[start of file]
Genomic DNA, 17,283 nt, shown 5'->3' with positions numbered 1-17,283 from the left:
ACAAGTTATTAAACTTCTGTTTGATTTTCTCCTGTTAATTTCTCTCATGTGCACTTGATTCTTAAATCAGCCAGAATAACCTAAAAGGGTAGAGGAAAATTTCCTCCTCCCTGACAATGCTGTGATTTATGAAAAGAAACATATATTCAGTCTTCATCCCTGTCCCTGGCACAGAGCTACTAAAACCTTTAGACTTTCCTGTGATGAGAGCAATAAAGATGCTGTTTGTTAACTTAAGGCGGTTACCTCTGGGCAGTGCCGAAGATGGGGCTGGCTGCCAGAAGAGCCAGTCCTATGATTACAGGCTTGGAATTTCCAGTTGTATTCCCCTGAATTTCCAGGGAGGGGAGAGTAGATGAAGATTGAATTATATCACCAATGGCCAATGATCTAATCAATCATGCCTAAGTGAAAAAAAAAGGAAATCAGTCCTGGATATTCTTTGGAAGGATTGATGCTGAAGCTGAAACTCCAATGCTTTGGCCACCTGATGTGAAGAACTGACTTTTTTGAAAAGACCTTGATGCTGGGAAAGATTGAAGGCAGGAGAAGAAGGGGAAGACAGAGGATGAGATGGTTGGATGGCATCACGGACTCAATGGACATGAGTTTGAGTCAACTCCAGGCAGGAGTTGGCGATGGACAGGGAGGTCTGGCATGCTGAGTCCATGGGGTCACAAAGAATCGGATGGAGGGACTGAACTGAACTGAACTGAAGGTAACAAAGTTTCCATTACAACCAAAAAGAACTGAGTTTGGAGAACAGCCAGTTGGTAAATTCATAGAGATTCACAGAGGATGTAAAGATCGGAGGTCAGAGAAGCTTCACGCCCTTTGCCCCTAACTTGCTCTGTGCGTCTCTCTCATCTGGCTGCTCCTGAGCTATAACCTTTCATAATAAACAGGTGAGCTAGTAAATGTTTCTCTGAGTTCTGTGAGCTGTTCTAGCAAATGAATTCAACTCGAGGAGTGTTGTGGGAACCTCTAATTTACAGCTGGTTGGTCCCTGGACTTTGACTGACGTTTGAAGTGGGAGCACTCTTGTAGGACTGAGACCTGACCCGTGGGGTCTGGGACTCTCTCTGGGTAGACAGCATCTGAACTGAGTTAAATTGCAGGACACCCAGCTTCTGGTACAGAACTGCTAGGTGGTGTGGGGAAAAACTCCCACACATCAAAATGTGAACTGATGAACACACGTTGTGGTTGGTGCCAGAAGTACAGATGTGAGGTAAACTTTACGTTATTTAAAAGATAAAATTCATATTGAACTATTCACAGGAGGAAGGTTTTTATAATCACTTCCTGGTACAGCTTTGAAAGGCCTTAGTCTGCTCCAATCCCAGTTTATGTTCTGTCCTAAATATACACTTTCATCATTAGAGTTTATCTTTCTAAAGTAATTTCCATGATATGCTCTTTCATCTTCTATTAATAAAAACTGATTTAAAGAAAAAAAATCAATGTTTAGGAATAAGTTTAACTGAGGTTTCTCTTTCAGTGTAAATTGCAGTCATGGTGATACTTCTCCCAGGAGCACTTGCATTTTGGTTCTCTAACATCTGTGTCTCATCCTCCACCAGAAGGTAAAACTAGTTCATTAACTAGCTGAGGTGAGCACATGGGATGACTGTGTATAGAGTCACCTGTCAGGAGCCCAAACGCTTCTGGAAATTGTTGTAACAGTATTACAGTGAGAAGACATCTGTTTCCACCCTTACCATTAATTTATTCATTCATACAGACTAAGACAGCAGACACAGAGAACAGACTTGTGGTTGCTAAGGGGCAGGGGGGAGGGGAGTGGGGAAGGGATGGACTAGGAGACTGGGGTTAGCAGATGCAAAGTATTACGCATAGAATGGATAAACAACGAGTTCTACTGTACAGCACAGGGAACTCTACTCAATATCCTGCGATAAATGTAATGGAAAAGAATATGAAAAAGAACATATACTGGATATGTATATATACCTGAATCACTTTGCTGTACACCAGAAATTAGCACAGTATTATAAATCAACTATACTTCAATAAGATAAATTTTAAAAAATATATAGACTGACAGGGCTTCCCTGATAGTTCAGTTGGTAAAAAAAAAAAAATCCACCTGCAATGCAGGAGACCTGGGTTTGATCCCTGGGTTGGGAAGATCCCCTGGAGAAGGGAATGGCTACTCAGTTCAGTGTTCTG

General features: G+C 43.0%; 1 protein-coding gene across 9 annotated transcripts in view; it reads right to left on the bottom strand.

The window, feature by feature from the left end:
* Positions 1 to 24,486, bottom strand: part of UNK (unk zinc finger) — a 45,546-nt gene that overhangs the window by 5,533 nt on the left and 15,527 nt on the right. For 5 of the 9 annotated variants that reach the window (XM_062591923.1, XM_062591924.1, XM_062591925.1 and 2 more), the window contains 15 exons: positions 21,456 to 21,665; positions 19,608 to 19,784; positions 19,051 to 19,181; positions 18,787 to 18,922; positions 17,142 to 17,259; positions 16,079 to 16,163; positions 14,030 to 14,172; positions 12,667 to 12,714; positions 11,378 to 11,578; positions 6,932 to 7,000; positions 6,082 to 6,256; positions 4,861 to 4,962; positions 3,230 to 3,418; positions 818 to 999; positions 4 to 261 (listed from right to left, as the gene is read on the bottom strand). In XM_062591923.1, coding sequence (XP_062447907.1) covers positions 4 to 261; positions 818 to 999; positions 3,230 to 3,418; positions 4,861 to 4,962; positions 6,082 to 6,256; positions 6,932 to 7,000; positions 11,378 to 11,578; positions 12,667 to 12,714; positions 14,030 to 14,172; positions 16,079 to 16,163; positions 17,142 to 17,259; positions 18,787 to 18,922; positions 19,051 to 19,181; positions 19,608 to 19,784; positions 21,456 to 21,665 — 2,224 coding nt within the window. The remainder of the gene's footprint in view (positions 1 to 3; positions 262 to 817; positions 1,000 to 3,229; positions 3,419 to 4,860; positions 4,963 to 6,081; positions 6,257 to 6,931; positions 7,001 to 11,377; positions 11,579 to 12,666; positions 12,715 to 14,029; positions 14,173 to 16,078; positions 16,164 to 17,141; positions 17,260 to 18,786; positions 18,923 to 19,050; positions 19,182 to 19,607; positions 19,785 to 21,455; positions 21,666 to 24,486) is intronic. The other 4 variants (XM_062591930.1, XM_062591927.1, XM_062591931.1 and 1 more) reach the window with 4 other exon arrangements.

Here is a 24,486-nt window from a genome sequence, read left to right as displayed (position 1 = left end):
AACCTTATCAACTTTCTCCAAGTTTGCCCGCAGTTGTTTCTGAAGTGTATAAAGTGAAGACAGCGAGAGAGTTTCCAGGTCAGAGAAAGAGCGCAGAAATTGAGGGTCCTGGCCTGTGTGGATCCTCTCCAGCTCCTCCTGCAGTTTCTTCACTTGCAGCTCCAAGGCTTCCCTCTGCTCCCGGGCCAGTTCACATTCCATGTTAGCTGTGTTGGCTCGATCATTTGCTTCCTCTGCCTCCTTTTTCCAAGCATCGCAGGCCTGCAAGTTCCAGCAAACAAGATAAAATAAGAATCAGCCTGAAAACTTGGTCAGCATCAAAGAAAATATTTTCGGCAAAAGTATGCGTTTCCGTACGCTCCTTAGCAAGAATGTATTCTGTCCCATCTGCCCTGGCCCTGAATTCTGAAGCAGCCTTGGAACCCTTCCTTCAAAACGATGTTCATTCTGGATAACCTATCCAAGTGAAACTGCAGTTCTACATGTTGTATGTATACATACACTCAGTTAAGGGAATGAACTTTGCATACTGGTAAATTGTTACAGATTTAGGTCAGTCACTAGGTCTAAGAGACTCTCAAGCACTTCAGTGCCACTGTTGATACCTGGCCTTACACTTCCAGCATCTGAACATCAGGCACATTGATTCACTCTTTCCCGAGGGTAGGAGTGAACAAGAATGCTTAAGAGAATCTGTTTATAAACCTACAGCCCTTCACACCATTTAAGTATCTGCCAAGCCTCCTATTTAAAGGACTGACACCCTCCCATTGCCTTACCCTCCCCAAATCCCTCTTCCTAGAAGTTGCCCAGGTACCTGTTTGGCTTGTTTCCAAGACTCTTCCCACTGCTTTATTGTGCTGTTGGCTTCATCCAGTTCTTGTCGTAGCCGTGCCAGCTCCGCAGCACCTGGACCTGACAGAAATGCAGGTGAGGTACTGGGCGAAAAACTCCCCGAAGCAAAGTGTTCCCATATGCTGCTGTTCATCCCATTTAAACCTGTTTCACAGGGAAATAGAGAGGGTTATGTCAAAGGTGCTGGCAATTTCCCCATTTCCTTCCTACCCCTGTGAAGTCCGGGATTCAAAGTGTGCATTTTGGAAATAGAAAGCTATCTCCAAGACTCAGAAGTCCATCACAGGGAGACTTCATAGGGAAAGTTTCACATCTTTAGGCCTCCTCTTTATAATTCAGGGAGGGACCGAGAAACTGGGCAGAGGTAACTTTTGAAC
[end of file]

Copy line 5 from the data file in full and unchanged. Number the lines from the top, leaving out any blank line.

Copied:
* Positions 1 to 24,486, bottom strand: part of UNK (unk zinc finger) — a 45,546-nt gene that overhangs the window by 5,533 nt on the left and 15,527 nt on the right. For 5 of the 9 annotated variants that reach the window (XM_062591923.1, XM_062591924.1, XM_062591925.1 and 2 more), the window contains 15 exons: positions 21,456 to 21,665; positions 19,608 to 19,784; positions 19,051 to 19,181; positions 18,787 to 18,922; positions 17,142 to 17,259; positions 16,079 to 16,163; positions 14,030 to 14,172; positions 12,667 to 12,714; positions 11,378 to 11,578; positions 6,932 to 7,000; positions 6,082 to 6,256; positions 4,861 to 4,962; positions 3,230 to 3,418; positions 818 to 999; positions 4 to 261 (listed from right to left, as the gene is read on the bottom strand). In XM_062591923.1, coding sequence (XP_062447907.1) covers positions 4 to 261; positions 818 to 999; positions 3,230 to 3,418; positions 4,861 to 4,962; positions 6,082 to 6,256; positions 6,932 to 7,000; positions 11,378 to 11,578; positions 12,667 to 12,714; positions 14,030 to 14,172; positions 16,079 to 16,163; positions 17,142 to 17,259; positions 18,787 to 18,922; positions 19,051 to 19,181; positions 19,608 to 19,784; positions 21,456 to 21,665 — 2,224 coding nt within the window. The remainder of the gene's footprint in view (positions 1 to 3; positions 262 to 817; positions 1,000 to 3,229; positions 3,419 to 4,860; positions 4,963 to 6,081; positions 6,257 to 6,931; positions 7,001 to 11,377; positions 11,579 to 12,666; positions 12,715 to 14,029; positions 14,173 to 16,078; positions 16,164 to 17,141; positions 17,260 to 18,786; positions 18,923 to 19,050; positions 19,182 to 19,607; positions 19,785 to 21,455; positions 21,666 to 24,486) is intronic. The other 4 variants (XM_062591930.1, XM_062591927.1, XM_062591931.1 and 1 more) reach the window with 4 other exon arrangements.